if ~ nayyirah waheed.


James Joyce, Finnegans Wake does Paticca-samuppada aka Dependent Origination.

“In the ignorance that implies the impression that knits knowledge that finds the nameform that whets the wits that convey contacts that sweeten sensation that drives desire that adheres to attachment that dogs death that bitches birth that entails the ensuance of existentiality.”
James Joyce, Finnegans Wake Penguin edition, page 18.

The Guest House ~ Rumi.

rumi-poem-blue door

One Auspicious Night.

Let not a person revive the past
Or on the future build her hopes
For the past has been left behind
and the future has not been reached.
Instead with insight let her see
Each presently arisen state,
Let her know that & be sure of it,
Invincibly & unshakeably.
Today the effort must be made:
Tomorrow death may come, who knows?
No bargain with Mortality.
Can keep him & his hordes away.
But one who dwells thus ardently,
Relentlessly, by day & night –
It is she – the Peaceful Sage has said,
Who has had a single excellent night.
~ MN 131~ Bhaddekaratta Sutta.
Middle Length Discourse of the Buddha
One Auspicious Night Discourse
Tweaked Bhikkhu Bodhi translation.
Wisdom Publications 1995
Boston, USA
Page 1039.

I dance with my heart ~ Alonzo King

Wild Geese by Mary Oliver



Metta practice is not about them; it is about us. 

Metta practice is not about them; it is about us. 

We do not love other people because they deserve it or because we want something from them. The practice of lovingkindness is for cleansing our mind stream. 

Being kind is a healthy mental and emotional state to be in, and the more often we can conjure it up and sustain it, the better off we are and the better we feel. 

Whilst radiating lovingkindness in all directions to all beings, the conscious mind is bright and luminous, and our unconscious mind is being subtly transformed, such that we become a kinder person, more disposed to respond with lovingkindness in the future. 

Anger and hatred, on the other hand, are inherently toxic. Anytime they emerge from the depths of the psyche and flow into our active mind, they cause harm and bring about disharmony. Anger and hatred affects us as well as others. Being in a state of anger and hatred causes lasting damage to the quality of our own character. It also hurts others.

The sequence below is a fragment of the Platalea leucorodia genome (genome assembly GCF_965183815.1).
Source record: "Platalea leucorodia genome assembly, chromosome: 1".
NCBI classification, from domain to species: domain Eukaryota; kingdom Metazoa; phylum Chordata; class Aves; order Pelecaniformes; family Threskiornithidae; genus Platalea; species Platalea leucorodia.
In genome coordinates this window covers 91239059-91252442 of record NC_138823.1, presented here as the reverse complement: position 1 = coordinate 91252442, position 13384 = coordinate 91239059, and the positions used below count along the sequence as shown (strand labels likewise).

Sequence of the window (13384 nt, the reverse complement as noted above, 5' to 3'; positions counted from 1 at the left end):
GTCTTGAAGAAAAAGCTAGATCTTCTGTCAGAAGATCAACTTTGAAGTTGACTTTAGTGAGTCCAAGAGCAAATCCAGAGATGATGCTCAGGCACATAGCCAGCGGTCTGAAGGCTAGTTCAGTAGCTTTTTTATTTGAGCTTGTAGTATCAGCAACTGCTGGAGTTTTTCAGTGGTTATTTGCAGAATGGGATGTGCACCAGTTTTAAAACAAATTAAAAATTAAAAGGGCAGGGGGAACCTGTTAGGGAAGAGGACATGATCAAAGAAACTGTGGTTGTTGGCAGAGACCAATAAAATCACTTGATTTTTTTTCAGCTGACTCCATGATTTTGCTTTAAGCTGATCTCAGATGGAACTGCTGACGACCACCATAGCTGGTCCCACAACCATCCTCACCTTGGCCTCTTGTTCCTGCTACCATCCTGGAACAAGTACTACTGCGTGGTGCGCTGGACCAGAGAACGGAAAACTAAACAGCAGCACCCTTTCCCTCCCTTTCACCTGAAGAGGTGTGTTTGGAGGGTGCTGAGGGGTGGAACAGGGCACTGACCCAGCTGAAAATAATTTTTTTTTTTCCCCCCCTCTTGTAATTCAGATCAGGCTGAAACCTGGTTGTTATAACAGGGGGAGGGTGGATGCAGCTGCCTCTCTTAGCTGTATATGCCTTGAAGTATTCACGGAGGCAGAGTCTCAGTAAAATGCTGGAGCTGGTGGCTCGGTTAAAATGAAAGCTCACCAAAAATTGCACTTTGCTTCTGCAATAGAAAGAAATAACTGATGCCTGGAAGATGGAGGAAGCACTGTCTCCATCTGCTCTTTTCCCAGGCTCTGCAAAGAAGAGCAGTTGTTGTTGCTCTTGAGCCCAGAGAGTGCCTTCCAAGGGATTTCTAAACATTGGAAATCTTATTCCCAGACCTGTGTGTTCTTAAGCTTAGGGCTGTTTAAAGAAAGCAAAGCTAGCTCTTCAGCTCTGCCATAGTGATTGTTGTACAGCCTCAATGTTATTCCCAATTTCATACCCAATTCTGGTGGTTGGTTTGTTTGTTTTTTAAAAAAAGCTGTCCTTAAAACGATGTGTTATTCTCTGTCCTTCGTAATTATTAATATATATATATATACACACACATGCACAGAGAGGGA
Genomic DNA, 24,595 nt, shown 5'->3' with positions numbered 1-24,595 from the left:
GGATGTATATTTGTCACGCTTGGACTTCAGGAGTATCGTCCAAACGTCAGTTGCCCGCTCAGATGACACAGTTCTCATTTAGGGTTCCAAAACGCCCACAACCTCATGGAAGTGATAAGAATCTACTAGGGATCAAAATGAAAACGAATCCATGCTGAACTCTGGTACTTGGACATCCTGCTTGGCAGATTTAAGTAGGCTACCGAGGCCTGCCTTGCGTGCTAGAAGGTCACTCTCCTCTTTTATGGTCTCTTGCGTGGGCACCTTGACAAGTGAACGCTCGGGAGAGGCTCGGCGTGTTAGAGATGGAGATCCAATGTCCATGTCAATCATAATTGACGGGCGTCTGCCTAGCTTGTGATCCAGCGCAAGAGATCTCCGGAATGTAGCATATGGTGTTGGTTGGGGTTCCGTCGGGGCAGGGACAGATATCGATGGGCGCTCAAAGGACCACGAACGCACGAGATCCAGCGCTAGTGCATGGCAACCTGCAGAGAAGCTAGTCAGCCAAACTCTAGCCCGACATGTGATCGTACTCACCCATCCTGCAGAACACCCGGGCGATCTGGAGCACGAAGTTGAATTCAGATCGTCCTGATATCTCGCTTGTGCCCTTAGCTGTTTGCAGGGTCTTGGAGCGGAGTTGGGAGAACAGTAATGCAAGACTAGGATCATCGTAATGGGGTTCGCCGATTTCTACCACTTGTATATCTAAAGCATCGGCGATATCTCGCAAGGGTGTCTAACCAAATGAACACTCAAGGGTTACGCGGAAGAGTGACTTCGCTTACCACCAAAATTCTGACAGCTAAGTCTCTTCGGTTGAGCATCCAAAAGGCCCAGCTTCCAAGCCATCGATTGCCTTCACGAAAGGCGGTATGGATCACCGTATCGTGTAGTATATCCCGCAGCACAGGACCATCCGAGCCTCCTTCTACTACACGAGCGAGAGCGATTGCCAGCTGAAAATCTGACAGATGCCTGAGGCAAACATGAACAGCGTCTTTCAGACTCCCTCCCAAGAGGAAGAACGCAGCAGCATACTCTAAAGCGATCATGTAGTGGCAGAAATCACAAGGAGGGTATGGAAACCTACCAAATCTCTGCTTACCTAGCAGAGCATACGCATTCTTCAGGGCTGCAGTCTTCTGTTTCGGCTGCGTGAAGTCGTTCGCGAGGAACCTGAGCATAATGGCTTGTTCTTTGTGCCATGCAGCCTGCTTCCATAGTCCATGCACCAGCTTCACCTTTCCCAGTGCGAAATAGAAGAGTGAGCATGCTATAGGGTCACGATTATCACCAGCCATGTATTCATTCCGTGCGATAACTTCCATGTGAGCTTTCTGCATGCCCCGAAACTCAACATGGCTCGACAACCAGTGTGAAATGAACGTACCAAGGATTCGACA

Enacting even low doses of anger such as annoyance or disapproval reinforces a toxic quality of mind and hampers our ability to love and be loved.

There is a lot that is wrong with our world, but attacking the things or the people that we don’t like or feel we have been hurt by, always leads to harm in the long run. The Buddha offers the image of a person thrusting a torch at someone upwind: the intention is to harm the other, but the torchholder is the one who gets burned. 

Lovingkindness is the antidote to anger and hatred. That is why cultivating it is so beneficial. 

Allowing ourselves to feel pain and vulnerability helps us access the pain and vulnerability others feel.  This activates the healthiest parts of ourselves. Why should we allow anyone to obstruct that process. Why should the indisputable fact that someone has hurt us or deprived us drag us down and prevent us from being a better and kinder person? Why shouldn’t the lovingkindness we can experience permeate even the darkest corners of the heart and the world?

Lovingkindness is universal. It is not personal. This is what makes it so powerful as a tool for mental purification and emotional transformation. 

Let us do our best to extend it, especially to those we consider as having hurt us, or denied us what we feel we are owed, and help bring about more love and harmony in the world.

~ Some words on loving kindness edited and adapted from a piece by Andrew Olensdzki.